As he counted, he watched all but one of the the orcs slowly make their way towards where the ward was. As he counted, he watched as his brother snaked round to the mausoleum’s front door. As he counted, he watched his brother kneel and begin picking the lock, and as he counted, he watched his brother bend over and raise his hands to his ears.

Then, he finished counting, and breathing deep, Thelix closed his eyes and placed his hands to his ears and triggered the second ward. In that instant, a blinding flash filled the air followed by a deafening crack, and as the orcs fell to the earth, Thelix opened his eyes in time to watch his brother swing the mausoleum door wide and race in.

But the mausoleum’s door was old, and as it was opened, its loud creak drew the dazed orcs, and though blinded, they lumbered as one towards the entrance.

“Hurry, Dramus,” Thelix hissed. “Hurry!”

For what seemed like an eternity, the prone Inquisitor watched in silence as the orcs stumbled towards the mausoleum. For a mercy, none could make the their way to the door immediately, but as their senses returned, they soon turned and lumbered towards it, their weapons drawn.

“Gods damn it, Dramus!” Thelix spat. “Where are you?”

But then, the most hideous of screams pierced the air, and the instant he heard it, Thelix knew it came from his brother, and as he heard it, his heart raced up his throat.

“No,” he gasped as he rose. “No!”

The scream had frozen the orcs, their weapons gripped tight as they stared at each other. But soon, their courage returned, and as one, they neared the mausoleum’s door, and, reaching it, the orc at the fore slowly opened the door.

The orc was not prepared for the speed at which the vampire that lunged at him leapt, the fell creature sinking its teeth into the warrior’s neck before he could even scream, and as more leapt from the mausoleum, the remaining guards turned and screamed at their companion furthest from the mausoleum before charging as one at the fell creatures.

Thelix could only watch in horror as the orcs were set upon, their screams swiftly drowned out by the cries and snarls of the vampires. But that which truly held him rigid was the sight of his beloved brother feasting on the fallen orcs, blood dripping from his lips.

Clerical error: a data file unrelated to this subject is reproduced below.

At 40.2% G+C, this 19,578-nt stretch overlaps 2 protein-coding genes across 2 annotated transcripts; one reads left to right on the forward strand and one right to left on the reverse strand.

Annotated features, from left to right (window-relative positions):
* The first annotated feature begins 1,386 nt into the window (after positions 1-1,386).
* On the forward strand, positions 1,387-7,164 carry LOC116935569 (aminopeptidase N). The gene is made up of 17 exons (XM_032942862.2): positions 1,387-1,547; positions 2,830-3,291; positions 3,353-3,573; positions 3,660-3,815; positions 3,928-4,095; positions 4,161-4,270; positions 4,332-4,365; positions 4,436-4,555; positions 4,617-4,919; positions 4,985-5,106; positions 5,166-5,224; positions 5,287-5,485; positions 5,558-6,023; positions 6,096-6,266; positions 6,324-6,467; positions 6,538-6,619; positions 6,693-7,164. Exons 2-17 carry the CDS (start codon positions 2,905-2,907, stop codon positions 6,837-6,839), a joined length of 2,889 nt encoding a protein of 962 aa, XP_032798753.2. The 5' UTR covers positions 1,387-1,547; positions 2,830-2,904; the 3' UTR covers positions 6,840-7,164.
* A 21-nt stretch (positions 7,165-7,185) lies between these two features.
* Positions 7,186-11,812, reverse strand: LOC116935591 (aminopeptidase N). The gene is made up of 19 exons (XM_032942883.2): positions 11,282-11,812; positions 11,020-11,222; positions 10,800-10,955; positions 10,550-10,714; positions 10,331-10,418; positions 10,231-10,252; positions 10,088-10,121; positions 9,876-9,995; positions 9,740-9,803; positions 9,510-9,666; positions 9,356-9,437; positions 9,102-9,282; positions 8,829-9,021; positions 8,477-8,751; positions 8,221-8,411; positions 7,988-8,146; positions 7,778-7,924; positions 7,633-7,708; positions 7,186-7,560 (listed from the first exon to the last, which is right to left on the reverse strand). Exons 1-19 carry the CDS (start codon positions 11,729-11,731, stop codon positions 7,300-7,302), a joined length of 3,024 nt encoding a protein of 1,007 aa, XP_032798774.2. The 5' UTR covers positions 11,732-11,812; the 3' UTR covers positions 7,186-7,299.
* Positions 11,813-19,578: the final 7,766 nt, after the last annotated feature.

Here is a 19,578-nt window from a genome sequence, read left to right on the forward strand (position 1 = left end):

“Who the bloody hells are you?” came a cry, drawing Thelix from his thoughts and his gaze to the fleeing orc. “Nevermind, run!”

Turning as if in a daze, the Inquisitor stared first at the wide-eyed orc gesturing madly at him, then back at his brother. But then, the creature that was once Dramus raised his gaze, and as their eyes met, it snarled, sneered, and charged forth, its new companions charging behind it.

Coming to life at last, Thelix turned, his eyes wide as he raced forth. But even as he ran, he knew it was too late, and as he ran, he wept, his eyes pleading as he stared at the last of the orc guards.

As their eyes met, the orc swallowed hard and gritted his teeth. It was clear every fibre of his being begged him to run, to leave Thelix to his fate, but he stood, his gaze filled with pain, till at last, gripping his weapon tight, he roared, orcish words filling the air as he charged forth, and with his greatsword swinging wide, he leapt past Thelix and barrelled into the charging darkness.

“Run!” he roared as he stood his ground against the vampires. “Warn them! Warn them!”

The heartbroken Inquisitor paused for a spell and turned to the orc, but it was clear the warrior’s life would soon be at an end, and with his heart in his stomach, the broken priest turned and ran forth with all the strength he could muster.


Resting upon her new friend, Linnette’s whole frame quivered as she laughed long and loud.

“I’m serious!” Karei said, her grin wide and her eyes darting from Linnette to her pouting husband. “He was standing there holding this…”

The orc’s words were cut short by the rapid booms of heavy drums, its sudden sounds draining all mirth from her lips, and as swiftly as it began, it ended. But it mattered little, the message had been passed, and after the briefest of silences, the orcs erupted in symphony, with many barking at their children to run and hide, and many still clamouring for arms and armour, with Karei and her husband standing tall and barking orders at those about them.